Now that Nebula3 is getting a little more complex it's important to know what's going on inside a running application. In Nebula2, there were a couple of in-game debug windows (a texture browser, a "watcher variable" browser, and so on...). But creating new windows was a difficult and boring job (especially because of all the layout code). For Nebula3 I wanted something easier and more powerful: a simple built-in HTTP server which serves HTML pages with all types of debug information. The idea isn't new, others have done this already, but with Nebula2's IO and networking subsystems it wasn't a trivial task to write a HTTP server.

Turns out in Nebula3 it's just a couple of lines (I was actually surprised myself a little bit, even though I wrote the stuff), the TcpServer class already handles all the connection stuff, throw in a couple of stream readers and writers to decode and encode HTTP requests and responses and you have a simple HTTP server written in a couple of hours.

Here's roughly how it works:
  1. create and open a TcpServer object
  2. once per frame (or less frequently) poll the TcpServer for an array of TcpClientConnections (these are all the outstanding requests from web browsers)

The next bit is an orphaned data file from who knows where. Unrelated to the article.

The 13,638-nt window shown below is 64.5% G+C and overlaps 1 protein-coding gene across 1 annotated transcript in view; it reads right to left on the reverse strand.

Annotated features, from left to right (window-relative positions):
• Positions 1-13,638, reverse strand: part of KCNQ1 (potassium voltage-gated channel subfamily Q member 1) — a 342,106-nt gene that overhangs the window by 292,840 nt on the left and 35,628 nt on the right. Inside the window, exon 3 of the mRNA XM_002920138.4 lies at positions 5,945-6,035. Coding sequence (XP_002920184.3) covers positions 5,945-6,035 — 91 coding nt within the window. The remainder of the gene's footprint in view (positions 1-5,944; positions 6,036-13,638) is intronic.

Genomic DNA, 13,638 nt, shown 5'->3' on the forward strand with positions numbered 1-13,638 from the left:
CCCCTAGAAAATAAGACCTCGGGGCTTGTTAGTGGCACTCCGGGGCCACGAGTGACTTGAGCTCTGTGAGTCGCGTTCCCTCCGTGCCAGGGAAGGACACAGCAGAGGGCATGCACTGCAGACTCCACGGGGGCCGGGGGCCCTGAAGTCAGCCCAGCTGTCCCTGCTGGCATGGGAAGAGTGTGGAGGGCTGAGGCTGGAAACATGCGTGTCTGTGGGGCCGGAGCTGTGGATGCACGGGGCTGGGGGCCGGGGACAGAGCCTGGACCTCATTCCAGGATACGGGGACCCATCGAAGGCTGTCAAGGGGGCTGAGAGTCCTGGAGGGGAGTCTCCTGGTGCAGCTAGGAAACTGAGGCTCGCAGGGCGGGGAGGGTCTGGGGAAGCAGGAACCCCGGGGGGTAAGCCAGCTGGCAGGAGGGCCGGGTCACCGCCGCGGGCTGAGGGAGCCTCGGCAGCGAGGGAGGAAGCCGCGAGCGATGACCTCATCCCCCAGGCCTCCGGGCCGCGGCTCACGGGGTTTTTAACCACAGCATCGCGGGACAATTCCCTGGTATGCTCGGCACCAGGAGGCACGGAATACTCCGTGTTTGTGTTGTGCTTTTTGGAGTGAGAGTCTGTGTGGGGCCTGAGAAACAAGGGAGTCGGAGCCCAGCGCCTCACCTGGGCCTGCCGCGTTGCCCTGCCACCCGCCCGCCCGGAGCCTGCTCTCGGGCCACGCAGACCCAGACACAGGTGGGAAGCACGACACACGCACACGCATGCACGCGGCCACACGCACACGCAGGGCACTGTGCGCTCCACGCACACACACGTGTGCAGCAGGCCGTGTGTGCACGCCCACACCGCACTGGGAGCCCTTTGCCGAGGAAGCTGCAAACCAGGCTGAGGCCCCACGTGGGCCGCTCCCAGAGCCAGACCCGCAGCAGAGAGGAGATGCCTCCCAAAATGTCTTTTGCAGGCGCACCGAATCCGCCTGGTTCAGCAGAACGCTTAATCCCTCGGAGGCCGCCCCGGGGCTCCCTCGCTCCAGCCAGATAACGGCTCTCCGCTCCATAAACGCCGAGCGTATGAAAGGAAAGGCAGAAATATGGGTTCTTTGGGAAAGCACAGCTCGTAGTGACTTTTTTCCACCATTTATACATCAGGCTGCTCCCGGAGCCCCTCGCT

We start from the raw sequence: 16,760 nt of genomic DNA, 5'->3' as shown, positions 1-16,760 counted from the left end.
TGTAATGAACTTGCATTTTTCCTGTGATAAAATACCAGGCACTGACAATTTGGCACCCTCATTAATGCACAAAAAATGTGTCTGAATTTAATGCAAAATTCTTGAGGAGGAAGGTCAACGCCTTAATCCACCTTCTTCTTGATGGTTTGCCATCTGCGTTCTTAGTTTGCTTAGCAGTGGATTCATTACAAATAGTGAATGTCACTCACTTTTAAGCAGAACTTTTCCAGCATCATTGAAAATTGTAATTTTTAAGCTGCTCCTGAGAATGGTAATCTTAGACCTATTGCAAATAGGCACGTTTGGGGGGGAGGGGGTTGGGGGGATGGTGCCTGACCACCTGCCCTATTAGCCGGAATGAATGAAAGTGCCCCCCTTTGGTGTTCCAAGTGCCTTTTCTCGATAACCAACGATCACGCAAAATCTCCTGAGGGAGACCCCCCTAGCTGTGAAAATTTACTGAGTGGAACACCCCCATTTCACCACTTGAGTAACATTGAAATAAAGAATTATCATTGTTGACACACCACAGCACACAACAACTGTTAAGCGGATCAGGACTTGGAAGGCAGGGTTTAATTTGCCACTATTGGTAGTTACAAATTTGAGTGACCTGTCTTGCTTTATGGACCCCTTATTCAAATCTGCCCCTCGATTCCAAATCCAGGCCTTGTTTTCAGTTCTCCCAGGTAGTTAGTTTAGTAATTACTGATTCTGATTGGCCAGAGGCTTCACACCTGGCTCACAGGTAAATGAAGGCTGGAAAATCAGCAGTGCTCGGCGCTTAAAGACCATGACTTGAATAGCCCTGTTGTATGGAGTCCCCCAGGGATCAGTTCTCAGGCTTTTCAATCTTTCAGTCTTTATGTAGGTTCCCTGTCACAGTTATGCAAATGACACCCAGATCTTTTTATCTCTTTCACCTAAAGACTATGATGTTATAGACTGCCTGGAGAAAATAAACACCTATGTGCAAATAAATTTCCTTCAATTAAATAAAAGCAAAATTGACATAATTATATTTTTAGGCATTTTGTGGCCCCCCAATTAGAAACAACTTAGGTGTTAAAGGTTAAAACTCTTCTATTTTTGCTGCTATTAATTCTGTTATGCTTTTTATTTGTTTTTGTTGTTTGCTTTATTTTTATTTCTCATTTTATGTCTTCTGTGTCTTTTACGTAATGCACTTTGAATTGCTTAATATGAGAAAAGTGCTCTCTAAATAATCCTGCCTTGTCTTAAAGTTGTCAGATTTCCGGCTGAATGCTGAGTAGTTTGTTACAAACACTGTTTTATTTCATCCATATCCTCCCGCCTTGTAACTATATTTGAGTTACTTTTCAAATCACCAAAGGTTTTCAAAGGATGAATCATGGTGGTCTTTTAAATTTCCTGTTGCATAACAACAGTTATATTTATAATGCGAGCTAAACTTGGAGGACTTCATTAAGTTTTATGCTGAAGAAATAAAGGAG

3. for each TcpClientConnection:
    1. attach a HttpRequestReader to the receive stream
    2. attach a HttpResponseWriter to the send stream
    3. decide what to send back based on the request, and fill the response with the result
    4. call TcpClientConnection::Send()
That's it. The actual HTTP protocol coding/decoding happens in the new classes HttpRequestReader and HttpResponseWriter.

Here's the first message served from a Nebula3 application into a web browser:

What's missing now is some sort of HtmlWriter to write out simple HTML pages with the actual content, and a HttpImageWriter to send images to the web browser (to provide a gallery of all currently existing Texture objects).

Fun stuff.